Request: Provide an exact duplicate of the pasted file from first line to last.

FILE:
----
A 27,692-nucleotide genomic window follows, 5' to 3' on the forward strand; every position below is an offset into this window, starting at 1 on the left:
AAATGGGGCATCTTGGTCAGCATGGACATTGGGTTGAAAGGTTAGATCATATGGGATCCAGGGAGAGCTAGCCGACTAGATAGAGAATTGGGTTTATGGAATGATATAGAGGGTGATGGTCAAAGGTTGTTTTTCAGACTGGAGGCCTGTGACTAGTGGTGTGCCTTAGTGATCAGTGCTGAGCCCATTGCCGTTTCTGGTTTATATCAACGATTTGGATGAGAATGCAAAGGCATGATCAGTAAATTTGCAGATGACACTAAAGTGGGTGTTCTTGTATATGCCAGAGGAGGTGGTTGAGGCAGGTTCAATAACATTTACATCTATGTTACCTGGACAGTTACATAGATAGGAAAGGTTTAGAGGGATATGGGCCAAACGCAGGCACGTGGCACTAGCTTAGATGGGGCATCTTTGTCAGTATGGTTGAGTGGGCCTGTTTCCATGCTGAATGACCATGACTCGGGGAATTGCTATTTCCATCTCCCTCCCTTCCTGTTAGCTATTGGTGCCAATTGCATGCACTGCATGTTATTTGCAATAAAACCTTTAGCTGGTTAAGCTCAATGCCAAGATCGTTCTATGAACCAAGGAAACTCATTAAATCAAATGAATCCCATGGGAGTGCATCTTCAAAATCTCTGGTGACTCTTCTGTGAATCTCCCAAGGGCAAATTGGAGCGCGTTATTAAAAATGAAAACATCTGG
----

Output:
A 27,692-nucleotide genomic window follows, 5' to 3' on the forward strand; every position below is an offset into this window, starting at 1 on the left:
AAATGGGGCATCTTGGTCAGCATGGACATTGGGTTGAAAGGTTAGATCATATGGGATCCAGGGAGAGCTAGCCGACTAGATAGAGAATTGGGTTTATGGAATGATATAGAGGGTGATGGTCAAAGGTTGTTTTTCAGACTGGAGGCCTGTGACTAGTGGTGTGCCTTAGTGATCAGTGCTGAGCCCATTGCCGTTTCTGGTTTATATCAACGATTTGGATGAGAATGCAAAGGCATGATCAGTAAATTTGCAGATGACACTAAAGTGGGTGTTCTTGTATATGCCAGAGGAGGTGGTTGAGGCAGGTTCAATAACATTTACATCTATGTTACCTGGACAGTTACATAGATAGGAAAGGTTTAGAGGGATATGGGCCAAACGCAGGCACGTGGCACTAGCTTAGATGGGGCATCTTTGTCAGTATGGTTGAGTGGGCCTGTTTCCATGCTGAATGACCATGACTCGGGGAATTGCTATTTCCATCTCCCTCCCTTCCTGTTAGCTATTGGTGCCAATTGCATGCACTGCATGTTATTTGCAATAAAACCTTTAGCTGGTTAAGCTCAATGCCAAGATCGTTCTATGAACCAAGGAAACTCATTAAATCAAATGAATCCCATGGGAGTGCATCTTCAAAATCTCTGGTGACTCTTCTGTGAATCTCCCAAGGGCAAATTGGAGCGCGTTATTAAAAATGAAAACATCTGG